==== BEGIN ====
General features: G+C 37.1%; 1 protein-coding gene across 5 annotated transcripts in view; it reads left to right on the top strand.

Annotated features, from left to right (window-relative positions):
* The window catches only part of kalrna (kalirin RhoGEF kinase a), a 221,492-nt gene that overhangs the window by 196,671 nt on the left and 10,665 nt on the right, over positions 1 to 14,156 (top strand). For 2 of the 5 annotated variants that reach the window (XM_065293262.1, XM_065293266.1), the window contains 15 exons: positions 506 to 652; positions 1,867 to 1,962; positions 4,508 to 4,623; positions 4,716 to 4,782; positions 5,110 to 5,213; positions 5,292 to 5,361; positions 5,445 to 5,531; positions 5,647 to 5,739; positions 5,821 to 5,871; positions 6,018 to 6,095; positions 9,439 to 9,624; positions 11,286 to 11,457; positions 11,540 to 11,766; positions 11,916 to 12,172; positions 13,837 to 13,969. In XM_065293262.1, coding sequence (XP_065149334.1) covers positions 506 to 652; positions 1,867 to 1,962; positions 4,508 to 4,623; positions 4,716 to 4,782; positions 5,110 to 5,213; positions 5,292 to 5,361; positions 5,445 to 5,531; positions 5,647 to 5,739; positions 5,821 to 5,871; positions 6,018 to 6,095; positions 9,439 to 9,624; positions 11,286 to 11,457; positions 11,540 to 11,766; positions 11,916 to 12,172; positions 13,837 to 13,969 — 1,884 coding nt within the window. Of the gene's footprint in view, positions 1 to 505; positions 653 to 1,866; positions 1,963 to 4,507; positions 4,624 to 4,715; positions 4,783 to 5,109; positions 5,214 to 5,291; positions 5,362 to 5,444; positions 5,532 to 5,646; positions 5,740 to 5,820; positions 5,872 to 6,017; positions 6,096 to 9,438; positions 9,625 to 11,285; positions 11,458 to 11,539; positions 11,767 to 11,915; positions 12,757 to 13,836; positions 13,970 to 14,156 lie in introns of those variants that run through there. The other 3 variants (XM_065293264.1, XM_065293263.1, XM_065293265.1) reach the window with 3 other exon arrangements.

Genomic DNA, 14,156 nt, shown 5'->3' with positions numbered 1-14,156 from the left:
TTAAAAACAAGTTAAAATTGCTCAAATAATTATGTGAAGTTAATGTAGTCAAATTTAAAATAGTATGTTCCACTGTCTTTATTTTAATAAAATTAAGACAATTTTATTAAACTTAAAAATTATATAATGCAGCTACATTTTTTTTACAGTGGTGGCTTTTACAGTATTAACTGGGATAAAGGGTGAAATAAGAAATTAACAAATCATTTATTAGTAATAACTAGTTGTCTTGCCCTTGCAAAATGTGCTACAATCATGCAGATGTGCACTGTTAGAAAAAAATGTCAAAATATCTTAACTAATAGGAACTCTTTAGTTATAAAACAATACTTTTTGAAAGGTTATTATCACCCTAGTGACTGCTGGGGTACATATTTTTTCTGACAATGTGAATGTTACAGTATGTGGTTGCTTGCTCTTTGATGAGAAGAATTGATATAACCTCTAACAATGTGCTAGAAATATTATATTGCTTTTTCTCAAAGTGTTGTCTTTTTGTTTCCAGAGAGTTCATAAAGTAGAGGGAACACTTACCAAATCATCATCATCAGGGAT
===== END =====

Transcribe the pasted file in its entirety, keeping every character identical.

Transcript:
General features: G+C 37.1%; 1 protein-coding gene across 5 annotated transcripts in view; it reads left to right on the top strand.

Annotated features, from left to right (window-relative positions):
* The window catches only part of kalrna (kalirin RhoGEF kinase a), a 221,492-nt gene that overhangs the window by 196,671 nt on the left and 10,665 nt on the right, over positions 1 to 14,156 (top strand). For 2 of the 5 annotated variants that reach the window (XM_065293262.1, XM_065293266.1), the window contains 15 exons: positions 506 to 652; positions 1,867 to 1,962; positions 4,508 to 4,623; positions 4,716 to 4,782; positions 5,110 to 5,213; positions 5,292 to 5,361; positions 5,445 to 5,531; positions 5,647 to 5,739; positions 5,821 to 5,871; positions 6,018 to 6,095; positions 9,439 to 9,624; positions 11,286 to 11,457; positions 11,540 to 11,766; positions 11,916 to 12,172; positions 13,837 to 13,969. In XM_065293262.1, coding sequence (XP_065149334.1) covers positions 506 to 652; positions 1,867 to 1,962; positions 4,508 to 4,623; positions 4,716 to 4,782; positions 5,110 to 5,213; positions 5,292 to 5,361; positions 5,445 to 5,531; positions 5,647 to 5,739; positions 5,821 to 5,871; positions 6,018 to 6,095; positions 9,439 to 9,624; positions 11,286 to 11,457; positions 11,540 to 11,766; positions 11,916 to 12,172; positions 13,837 to 13,969 — 1,884 coding nt within the window. Of the gene's footprint in view, positions 1 to 505; positions 653 to 1,866; positions 1,963 to 4,507; positions 4,624 to 4,715; positions 4,783 to 5,109; positions 5,214 to 5,291; positions 5,362 to 5,444; positions 5,532 to 5,646; positions 5,740 to 5,820; positions 5,872 to 6,017; positions 6,096 to 9,438; positions 9,625 to 11,285; positions 11,458 to 11,539; positions 11,767 to 11,915; positions 12,757 to 13,836; positions 13,970 to 14,156 lie in introns of those variants that run through there. The other 3 variants (XM_065293264.1, XM_065293263.1, XM_065293265.1) reach the window with 3 other exon arrangements.

Genomic DNA, 14,156 nt, shown 5'->3' with positions numbered 1-14,156 from the left:
TTAAAAACAAGTTAAAATTGCTCAAATAATTATGTGAAGTTAATGTAGTCAAATTTAAAATAGTATGTTCCACTGTCTTTATTTTAATAAAATTAAGACAATTTTATTAAACTTAAAAATTATATAATGCAGCTACATTTTTTTTACAGTGGTGGCTTTTACAGTATTAACTGGGATAAAGGGTGAAATAAGAAATTAACAAATCATTTATTAGTAATAACTAGTTGTCTTGCCCTTGCAAAATGTGCTACAATCATGCAGATGTGCACTGTTAGAAAAAAATGTCAAAATATCTTAACTAATAGGAACTCTTTAGTTATAAAACAATACTTTTTGAAAGGTTATTATCACCCTAGTGACTGCTGGGGTACATATTTTTTCTGACAATGTGAATGTTACAGTATGTGGTTGCTTGCTCTTTGATGAGAAGAATTGATATAACCTCTAACAATGTGCTAGAAATATTATATTGCTTTTTCTCAAAGTGTTGTCTTTTTGTTTCCAGAGAGTTCATAAAGTAGAGGGAACACTTACCAAATCATCATCATCAGGGAT